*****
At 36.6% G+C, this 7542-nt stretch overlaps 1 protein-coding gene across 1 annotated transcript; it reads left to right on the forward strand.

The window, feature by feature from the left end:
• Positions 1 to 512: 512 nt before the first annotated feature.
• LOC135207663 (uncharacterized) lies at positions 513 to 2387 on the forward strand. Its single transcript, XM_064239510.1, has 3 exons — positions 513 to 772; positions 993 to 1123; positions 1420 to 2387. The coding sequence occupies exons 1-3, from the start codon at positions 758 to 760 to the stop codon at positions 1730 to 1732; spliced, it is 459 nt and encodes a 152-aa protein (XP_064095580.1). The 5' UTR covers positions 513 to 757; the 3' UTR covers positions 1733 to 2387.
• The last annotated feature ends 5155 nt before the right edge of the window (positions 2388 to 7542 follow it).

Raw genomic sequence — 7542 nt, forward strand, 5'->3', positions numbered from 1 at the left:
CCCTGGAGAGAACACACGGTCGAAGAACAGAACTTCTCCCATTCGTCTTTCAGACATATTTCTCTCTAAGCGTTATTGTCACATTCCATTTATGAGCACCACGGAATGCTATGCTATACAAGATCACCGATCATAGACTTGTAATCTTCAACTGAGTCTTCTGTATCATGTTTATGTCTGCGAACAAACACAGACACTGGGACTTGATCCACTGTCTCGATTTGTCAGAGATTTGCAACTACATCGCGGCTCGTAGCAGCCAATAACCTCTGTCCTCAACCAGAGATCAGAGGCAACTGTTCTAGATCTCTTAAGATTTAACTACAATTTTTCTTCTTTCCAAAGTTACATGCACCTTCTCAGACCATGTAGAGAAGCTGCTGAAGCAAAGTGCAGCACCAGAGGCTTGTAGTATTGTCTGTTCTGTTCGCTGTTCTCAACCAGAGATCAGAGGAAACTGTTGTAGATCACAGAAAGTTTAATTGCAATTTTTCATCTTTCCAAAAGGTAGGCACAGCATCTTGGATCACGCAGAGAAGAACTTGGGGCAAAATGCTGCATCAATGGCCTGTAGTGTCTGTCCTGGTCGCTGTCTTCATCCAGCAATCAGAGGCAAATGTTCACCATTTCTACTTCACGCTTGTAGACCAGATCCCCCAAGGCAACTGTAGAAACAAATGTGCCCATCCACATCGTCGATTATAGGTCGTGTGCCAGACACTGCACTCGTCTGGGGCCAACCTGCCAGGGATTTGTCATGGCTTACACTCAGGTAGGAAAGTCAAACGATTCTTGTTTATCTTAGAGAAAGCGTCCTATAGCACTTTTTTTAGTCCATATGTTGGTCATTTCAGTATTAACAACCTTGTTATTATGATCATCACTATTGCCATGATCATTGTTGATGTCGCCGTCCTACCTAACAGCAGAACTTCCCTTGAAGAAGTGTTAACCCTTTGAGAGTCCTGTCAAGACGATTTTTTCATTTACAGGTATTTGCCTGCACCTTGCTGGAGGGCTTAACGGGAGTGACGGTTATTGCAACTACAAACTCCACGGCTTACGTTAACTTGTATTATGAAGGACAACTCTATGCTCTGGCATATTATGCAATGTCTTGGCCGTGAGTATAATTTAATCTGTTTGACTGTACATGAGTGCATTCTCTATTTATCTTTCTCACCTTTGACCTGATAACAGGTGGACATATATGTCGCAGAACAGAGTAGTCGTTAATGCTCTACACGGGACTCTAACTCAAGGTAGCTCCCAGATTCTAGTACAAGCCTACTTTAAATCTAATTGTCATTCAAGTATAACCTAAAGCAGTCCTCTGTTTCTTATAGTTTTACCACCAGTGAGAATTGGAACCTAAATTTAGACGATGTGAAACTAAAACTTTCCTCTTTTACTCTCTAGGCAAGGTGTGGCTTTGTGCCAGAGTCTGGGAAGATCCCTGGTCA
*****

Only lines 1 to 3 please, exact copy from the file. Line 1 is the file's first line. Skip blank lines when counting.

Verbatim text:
At 36.6% G+C, this 7542-nt stretch overlaps 1 protein-coding gene across 1 annotated transcript; it reads left to right on the forward strand.

The window, feature by feature from the left end:
• Positions 1 to 512: 512 nt before the first annotated feature.